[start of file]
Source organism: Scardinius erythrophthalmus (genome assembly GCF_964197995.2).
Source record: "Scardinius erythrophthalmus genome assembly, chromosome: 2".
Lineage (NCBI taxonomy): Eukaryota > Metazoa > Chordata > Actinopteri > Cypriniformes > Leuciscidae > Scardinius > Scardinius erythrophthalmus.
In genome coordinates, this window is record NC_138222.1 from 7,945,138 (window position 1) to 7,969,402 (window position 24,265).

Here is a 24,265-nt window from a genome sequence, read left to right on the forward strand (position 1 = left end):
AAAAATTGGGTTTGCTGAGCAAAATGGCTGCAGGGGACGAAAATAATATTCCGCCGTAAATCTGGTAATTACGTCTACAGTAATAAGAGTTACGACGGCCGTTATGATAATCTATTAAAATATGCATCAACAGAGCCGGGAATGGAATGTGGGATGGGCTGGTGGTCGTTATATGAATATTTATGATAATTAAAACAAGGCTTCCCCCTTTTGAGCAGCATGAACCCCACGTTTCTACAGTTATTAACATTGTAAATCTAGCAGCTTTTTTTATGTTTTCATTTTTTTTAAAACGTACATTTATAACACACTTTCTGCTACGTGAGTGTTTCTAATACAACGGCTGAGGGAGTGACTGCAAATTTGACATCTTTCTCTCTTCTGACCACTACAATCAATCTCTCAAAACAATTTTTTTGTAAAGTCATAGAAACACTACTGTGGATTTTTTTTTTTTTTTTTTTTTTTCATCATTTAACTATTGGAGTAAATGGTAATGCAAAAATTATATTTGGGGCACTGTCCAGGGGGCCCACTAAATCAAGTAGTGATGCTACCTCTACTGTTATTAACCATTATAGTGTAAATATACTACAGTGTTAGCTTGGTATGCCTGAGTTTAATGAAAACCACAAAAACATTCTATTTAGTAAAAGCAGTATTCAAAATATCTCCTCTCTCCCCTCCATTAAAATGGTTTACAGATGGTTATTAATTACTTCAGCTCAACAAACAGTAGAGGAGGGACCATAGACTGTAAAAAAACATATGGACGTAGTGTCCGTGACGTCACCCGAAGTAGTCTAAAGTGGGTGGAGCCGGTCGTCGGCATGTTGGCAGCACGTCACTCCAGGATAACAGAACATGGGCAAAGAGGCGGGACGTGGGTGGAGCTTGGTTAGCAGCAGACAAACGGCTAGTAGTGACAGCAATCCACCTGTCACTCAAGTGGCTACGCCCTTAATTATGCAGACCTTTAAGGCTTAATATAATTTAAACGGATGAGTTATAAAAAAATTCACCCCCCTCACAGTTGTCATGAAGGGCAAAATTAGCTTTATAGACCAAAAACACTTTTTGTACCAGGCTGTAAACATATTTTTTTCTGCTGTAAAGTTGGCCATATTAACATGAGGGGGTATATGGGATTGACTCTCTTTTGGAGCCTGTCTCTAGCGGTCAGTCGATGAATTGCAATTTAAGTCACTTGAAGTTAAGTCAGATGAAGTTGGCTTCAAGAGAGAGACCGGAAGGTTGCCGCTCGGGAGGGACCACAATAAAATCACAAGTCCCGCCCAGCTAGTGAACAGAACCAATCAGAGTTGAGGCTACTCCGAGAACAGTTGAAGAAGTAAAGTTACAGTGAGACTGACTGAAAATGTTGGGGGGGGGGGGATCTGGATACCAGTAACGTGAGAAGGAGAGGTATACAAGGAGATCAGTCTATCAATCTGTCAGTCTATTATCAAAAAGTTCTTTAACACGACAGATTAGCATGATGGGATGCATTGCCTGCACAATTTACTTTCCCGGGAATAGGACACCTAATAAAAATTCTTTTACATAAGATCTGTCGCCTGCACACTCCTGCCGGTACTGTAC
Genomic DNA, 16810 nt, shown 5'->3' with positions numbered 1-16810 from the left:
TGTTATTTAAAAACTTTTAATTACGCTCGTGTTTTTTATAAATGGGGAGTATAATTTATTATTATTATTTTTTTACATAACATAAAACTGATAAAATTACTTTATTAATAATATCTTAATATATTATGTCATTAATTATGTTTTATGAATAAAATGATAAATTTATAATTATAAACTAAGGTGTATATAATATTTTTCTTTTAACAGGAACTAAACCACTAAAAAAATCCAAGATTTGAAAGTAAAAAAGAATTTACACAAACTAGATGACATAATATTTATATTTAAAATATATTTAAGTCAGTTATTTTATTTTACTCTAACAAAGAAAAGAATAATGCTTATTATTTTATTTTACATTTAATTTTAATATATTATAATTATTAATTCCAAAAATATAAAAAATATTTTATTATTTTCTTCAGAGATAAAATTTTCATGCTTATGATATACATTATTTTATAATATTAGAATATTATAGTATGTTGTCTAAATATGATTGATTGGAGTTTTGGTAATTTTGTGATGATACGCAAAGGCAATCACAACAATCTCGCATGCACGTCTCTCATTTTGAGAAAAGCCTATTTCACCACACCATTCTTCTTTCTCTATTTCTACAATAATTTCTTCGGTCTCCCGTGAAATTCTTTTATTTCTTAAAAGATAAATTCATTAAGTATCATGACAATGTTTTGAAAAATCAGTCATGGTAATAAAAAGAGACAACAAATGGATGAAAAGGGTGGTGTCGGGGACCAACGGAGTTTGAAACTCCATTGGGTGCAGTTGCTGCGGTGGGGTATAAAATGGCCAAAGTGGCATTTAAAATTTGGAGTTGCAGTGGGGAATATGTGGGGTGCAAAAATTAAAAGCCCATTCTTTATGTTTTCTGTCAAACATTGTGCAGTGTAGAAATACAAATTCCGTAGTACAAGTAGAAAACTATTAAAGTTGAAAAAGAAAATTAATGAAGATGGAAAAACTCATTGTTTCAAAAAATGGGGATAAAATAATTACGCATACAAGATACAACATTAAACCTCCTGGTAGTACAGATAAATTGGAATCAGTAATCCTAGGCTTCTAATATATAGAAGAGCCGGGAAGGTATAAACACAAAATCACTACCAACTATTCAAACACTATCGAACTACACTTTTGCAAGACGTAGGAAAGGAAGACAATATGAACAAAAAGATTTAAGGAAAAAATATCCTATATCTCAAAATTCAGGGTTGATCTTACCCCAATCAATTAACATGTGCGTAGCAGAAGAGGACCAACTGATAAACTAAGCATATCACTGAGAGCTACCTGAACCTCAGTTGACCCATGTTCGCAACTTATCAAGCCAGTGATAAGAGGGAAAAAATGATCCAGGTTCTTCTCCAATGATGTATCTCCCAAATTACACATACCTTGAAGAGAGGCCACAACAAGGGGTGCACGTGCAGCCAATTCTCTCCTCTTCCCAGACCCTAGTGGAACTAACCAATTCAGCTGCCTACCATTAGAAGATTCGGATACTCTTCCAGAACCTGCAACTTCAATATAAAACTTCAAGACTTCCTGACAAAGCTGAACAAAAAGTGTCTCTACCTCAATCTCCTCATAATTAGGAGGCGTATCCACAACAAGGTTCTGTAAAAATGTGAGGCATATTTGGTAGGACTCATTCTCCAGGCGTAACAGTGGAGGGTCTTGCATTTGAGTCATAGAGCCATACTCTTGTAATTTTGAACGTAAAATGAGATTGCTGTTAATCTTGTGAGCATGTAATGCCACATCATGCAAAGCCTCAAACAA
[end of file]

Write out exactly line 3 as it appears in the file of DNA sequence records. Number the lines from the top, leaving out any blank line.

Lineage (NCBI taxonomy): Eukaryota > Metazoa > Chordata > Actinopteri > Cypriniformes > Leuciscidae > Scardinius > Scardinius erythrophthalmus.